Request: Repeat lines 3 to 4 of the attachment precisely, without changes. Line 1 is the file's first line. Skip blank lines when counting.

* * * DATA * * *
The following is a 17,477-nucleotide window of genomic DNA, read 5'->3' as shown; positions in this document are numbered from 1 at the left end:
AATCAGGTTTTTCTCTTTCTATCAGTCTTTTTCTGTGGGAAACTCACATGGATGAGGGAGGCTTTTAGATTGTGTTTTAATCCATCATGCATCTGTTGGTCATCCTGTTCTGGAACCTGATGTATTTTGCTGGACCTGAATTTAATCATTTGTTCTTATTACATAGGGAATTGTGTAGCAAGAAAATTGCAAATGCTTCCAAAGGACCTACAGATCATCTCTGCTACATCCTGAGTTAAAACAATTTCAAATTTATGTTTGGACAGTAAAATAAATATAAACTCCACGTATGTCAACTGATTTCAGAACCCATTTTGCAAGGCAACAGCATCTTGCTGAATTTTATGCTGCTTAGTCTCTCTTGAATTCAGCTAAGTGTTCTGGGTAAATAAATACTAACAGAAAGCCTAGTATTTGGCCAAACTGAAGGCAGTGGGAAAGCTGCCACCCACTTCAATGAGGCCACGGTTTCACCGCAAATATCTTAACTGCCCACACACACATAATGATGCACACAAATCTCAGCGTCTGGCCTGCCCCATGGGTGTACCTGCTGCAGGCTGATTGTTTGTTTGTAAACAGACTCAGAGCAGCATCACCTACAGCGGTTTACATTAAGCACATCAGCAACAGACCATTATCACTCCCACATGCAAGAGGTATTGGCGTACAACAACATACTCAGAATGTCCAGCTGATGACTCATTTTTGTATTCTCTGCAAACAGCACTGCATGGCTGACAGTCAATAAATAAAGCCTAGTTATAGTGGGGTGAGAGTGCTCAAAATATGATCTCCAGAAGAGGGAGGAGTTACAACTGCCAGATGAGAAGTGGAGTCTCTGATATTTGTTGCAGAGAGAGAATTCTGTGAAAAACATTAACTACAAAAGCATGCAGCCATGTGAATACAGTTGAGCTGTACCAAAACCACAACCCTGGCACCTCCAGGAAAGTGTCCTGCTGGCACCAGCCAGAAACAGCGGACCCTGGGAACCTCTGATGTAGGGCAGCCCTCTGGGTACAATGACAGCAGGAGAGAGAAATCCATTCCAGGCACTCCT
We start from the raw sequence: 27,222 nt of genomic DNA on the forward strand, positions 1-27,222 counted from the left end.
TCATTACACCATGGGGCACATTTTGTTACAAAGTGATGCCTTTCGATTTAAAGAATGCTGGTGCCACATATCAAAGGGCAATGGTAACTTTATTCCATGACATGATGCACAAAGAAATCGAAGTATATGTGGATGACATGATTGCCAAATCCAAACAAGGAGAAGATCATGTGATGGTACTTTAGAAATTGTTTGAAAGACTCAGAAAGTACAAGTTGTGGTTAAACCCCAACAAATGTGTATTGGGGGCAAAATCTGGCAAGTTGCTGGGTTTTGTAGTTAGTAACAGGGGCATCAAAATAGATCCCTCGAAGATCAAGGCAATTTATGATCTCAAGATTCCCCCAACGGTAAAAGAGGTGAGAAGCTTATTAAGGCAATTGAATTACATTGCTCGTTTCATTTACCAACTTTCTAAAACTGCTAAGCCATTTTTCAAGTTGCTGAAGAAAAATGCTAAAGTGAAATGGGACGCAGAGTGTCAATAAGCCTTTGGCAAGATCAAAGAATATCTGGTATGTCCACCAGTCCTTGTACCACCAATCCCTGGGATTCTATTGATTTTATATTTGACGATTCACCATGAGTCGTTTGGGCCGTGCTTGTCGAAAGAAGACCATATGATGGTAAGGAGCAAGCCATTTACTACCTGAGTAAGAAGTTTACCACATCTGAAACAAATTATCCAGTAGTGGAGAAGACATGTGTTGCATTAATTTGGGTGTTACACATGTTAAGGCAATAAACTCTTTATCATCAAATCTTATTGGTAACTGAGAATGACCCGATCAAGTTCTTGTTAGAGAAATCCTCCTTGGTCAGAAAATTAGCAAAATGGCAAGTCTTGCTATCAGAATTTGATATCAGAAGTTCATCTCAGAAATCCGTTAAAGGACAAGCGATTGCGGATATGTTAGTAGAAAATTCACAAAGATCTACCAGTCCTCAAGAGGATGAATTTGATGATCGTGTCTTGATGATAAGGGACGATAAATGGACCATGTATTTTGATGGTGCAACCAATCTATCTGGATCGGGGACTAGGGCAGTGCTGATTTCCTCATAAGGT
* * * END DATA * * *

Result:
We start from the raw sequence: 27,222 nt of genomic DNA on the forward strand, positions 1-27,222 counted from the left end.
TCATTACACCATGGGGCACATTTTGTTACAAAGTGATGCCTTTCGATTTAAAGAATGCTGGTGCCACATATCAAAGGGCAATGGTAACTTTATTCCATGACATGATGCACAAAGAAATCGAAGTATATGTGGATGACATGATTGCCAAATCCAAACAAGGAGAAGATCATGTGATGGTACTTTAGAAATTGTTTGAAAGACTCAGAAAGTACAAGTTGTGGTTAAACCCCAACAAATGTGTATTGGGGGCAAAATCTGGCAAGTTGCTGGGTTTTGTAGTTAGTAACAGGGGCATCAAAATAGATCCCTCGAAGATCAAGGCAATTTATGATCTCAAGATTCCCCCAACGGTAAAAGAGGTGAGAAGCTTATTAAGGCAATTGAATTACATTGCTCGTTTCATTTACCAACTTTCTAAAACTGCTAAGCCATTTTTCAAGTTGCTGAAGAAAAATGCTAAAGTGAAATGGGACGCAGAGTGTCAATAAGCCTTTGGCAAGATCAAAGAATATCTGGTATGTCCACCAGTCCTTGTACCACCAATCCCTGGGATTCTATTGATTTTATATTTGACGATTCACCATGAGTCGTTTGGGCCGTGCTTGTCGAAAGAAGACCATATGATGGTAAGGAGCAAGCCATTTACTACCTGAGTAAGAAGTTTACCACATCTGAAACAAATTATCCAGTAGTGGAGAAGACATGTGTTGCATTAATTTGGGTGTTACACATGTTAAGGCAATAAACTCTTTATCATCAAATCTTATTGGTAACTGAGAATGACCCGATCAAGTTCTTGTTAGAGAAATCCTCCTTGGTCAGAAAATTAGCAAAATGGCAAGTCTTGCTATCAGAATTTGATATCAGAAGTTCATCTCAGAAATCCGTTAAAGGACAAGCGATTGCGGATATGTTAGTAGAAAATTCACAAAGATCTACCAGTCCTCAAGAGGATGAATTTGATGATCGTGTCTTGATGATAAGGGACGATAAATGGACCATGTATTTTGATGGTGCAACCAATCTATCTGGATCGGGGACTAGGGCAGTGCTGATTTCCTCATAAGGT